King Goodwill Zwelithini and Prince Mangosuthu Buthelezi wearing traditional regalia at Shaka’s day in KwaDukuza, in 2012. Picture: THULI DLAMINI/SUNDAY TIMES
King Goodwill Zwelithini and Prince Mangosuthu Buthelezi wearing traditional regalia at Shaka’s day in KwaDukuza, in 2012. Picture: THULI DLAMINI/SUNDAY TIMES

Inkatha Freedom Party leader Mangosuthu Buthelezi warned that scrapping the Ingonyama Trust would be the first stage of disempowering traditional leaders and could threaten their existence.

Buthelezi tackled the issue of land at a gathering of the house of traditional leaders in Durban on Wednesday. "I feel that the time has come‚ in my life at least‚ to issue a final warning to traditional leaders on what is undoubtedly a threat to the continued existence of this institution‚" he said.

The trust is a corporate entity established to administer the land traditionally owned by black South Africans‚ represented by Zulu monarch Goodwill Zwelithini.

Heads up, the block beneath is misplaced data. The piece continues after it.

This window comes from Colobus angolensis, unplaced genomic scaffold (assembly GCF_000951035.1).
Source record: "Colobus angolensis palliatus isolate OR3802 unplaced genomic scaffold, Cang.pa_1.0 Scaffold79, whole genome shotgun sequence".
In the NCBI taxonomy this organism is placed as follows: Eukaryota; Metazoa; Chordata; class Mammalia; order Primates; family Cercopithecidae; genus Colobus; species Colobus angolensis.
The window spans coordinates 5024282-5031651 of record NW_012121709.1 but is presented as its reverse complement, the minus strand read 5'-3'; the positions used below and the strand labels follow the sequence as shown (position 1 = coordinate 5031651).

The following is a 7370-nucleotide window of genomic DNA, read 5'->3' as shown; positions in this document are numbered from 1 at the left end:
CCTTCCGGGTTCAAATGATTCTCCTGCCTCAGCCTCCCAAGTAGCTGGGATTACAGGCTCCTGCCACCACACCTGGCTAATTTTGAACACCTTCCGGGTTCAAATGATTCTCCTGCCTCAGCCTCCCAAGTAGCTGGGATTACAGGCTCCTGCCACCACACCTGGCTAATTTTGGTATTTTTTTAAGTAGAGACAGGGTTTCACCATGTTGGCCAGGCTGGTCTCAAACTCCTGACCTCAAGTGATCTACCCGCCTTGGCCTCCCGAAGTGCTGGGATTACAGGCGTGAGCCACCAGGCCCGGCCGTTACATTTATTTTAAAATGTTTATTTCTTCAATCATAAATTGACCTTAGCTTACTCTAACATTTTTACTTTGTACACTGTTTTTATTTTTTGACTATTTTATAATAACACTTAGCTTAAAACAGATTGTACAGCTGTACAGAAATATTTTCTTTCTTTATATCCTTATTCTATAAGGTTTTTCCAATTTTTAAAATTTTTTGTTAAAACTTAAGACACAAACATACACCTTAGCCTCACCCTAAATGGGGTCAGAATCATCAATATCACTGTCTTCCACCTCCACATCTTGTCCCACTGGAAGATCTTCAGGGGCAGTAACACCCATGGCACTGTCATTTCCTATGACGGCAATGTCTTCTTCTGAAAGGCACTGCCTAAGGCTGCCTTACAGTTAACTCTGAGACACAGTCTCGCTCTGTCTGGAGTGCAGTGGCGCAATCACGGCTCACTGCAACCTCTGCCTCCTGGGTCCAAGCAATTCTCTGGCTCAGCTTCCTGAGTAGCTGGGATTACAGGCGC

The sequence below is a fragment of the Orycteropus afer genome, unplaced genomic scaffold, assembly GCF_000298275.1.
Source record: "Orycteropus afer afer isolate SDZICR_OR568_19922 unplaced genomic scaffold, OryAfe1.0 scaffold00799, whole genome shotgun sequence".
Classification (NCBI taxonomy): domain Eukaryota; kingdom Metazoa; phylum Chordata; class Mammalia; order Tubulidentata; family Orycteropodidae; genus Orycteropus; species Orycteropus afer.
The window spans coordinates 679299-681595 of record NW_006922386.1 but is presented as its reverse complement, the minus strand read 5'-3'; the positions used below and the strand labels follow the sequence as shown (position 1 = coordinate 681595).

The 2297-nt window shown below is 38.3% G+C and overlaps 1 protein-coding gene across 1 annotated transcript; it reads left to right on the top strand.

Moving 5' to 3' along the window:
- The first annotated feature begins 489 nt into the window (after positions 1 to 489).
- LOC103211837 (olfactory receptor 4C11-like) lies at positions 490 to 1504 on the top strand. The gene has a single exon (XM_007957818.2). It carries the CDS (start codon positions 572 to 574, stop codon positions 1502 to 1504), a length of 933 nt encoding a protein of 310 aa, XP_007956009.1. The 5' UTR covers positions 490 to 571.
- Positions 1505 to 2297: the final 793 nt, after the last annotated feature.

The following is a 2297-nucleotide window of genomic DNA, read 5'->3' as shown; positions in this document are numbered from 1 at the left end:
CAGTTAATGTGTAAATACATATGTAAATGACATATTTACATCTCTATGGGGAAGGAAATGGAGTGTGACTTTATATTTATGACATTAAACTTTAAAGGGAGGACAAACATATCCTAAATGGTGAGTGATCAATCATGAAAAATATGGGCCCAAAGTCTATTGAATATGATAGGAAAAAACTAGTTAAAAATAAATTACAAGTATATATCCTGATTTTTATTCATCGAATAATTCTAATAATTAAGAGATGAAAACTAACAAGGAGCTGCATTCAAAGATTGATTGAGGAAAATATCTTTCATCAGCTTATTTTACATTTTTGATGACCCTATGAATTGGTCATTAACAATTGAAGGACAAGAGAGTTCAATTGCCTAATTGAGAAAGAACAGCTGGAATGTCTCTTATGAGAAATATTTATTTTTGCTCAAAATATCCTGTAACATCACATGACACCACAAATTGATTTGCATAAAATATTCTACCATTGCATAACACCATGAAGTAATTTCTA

The high-level Panel on the Assessment of Key Legislation and Fundamental Change recommended that the Ingonyama Trust Act be repealed or amended and the Ingonyama Trust collapsed‚ ceding control of traditional land to the state.

"If government can scrap this act and expropriate land administered by traditional leaders‚ we should not be surprised when it takes the next step in disempowering traditional communities‚" Buthelezi added.

The elderly politician said the forum of traditional leaders was vital and should serve to oppose the looming "crisis".

"The king now seeks to call an imbizo‚ to be held on July 4‚ so that we as traditional leaders from across KwaZulu-Natal can grapple with the threat that faces this institution. As the prime minister to the king‚ it is my duty to announce this imbizo. I pray that it will offer the platform for us to secure the future‚" he said.

"I will continue to fight on behalf of traditional leaders and traditional communities. This has been my lifelong work‚ for I believe in protecting all that our ancestors fought to achieve. Let us take their fight forward and ensure that it does not become a closed chapter of history‚" Buthelezi said.